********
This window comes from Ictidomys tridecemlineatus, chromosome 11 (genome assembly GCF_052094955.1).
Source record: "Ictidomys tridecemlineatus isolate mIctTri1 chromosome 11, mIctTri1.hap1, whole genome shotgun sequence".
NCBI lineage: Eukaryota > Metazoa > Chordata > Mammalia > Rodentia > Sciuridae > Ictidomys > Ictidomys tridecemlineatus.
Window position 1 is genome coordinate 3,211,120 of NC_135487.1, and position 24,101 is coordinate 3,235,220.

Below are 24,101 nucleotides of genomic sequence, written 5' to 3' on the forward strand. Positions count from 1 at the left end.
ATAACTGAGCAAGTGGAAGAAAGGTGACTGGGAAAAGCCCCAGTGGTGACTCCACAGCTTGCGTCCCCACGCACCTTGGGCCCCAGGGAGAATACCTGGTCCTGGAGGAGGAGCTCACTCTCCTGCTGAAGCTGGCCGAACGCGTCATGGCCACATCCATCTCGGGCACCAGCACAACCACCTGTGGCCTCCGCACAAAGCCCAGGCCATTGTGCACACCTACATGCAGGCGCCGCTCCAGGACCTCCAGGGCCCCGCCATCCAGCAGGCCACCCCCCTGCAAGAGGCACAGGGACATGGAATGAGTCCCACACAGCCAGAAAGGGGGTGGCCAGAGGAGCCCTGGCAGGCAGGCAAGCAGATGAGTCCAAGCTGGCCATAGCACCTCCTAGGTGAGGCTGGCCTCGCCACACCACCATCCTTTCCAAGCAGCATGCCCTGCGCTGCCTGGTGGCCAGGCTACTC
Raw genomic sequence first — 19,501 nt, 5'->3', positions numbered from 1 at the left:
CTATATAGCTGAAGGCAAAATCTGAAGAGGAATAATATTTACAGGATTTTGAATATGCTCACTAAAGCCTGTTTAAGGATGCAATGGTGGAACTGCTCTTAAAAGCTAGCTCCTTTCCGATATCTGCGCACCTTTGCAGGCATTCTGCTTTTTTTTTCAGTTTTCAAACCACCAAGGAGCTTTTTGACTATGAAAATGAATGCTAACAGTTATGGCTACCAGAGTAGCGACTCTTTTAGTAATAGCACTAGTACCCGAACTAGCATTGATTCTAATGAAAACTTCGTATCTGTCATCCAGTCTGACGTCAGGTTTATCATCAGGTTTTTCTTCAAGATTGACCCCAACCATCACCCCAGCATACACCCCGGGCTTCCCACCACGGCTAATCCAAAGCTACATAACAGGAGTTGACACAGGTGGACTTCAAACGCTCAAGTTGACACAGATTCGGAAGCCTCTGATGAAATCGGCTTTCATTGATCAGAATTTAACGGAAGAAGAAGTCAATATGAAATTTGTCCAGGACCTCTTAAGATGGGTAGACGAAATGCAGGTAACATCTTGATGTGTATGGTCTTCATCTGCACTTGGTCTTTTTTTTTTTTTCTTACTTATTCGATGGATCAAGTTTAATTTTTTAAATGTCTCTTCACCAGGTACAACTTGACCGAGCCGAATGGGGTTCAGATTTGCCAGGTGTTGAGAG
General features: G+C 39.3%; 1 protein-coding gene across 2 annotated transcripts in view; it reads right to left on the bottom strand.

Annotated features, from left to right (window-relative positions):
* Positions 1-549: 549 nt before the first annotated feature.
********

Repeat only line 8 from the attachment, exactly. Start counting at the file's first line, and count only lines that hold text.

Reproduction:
CTATATAGCTGAAGGCAAAATCTGAAGAGGAATAATATTTACAGGATTTTGAATATGCTCACTAAAGCCTGTTTAAGGATGCAATGGTGGAACTGCTCTTAAAAGCTAGCTCCTTTCCGATATCTGCGCACCTTTGCAGGCATTCTGCTTTTTTTTTCAGTTTTCAAACCACCAAGGAGCTTTTTGACTATGAAAATGAATGCTAACAGTTATGGCTACCAGAGTAGCGACTCTTTTAGTAATAGCACTAGTACCCGAACTAGCATTGATTCTAATGAAAACTTCGTATCTGTCATCCAGTCTGACGTCAGGTTTATCATCAGGTTTTTCTTCAAGATTGACCCCAACCATCACCCCAGCATACACCCCGGGCTTCCCACCACGGCTAATCCAAAGCTACATAACAGGAGTTGACACAGGTGGACTTCAAACGCTCAAGTTGACACAGATTCGGAAGCCTCTGATGAAATCGGCTTTCATTGATCAGAATTTAACGGAAGAAGAAGTCAATATGAAATTTGTCCAGGACCTCTTAAGATGGGTAGACGAAATGCAGGTAACATCTTGATGTGTATGGTCTTCATCTGCACTTGGTCTTTTTTTTTTTTTCTTACTTATTCGATGGATCAAGTTTAATTTTTTAAATGTCTCTTCACCAGGTACAACTTGACCGAGCCGAATGGGGTTCAGATTTGCCAGGTGTTGAGAG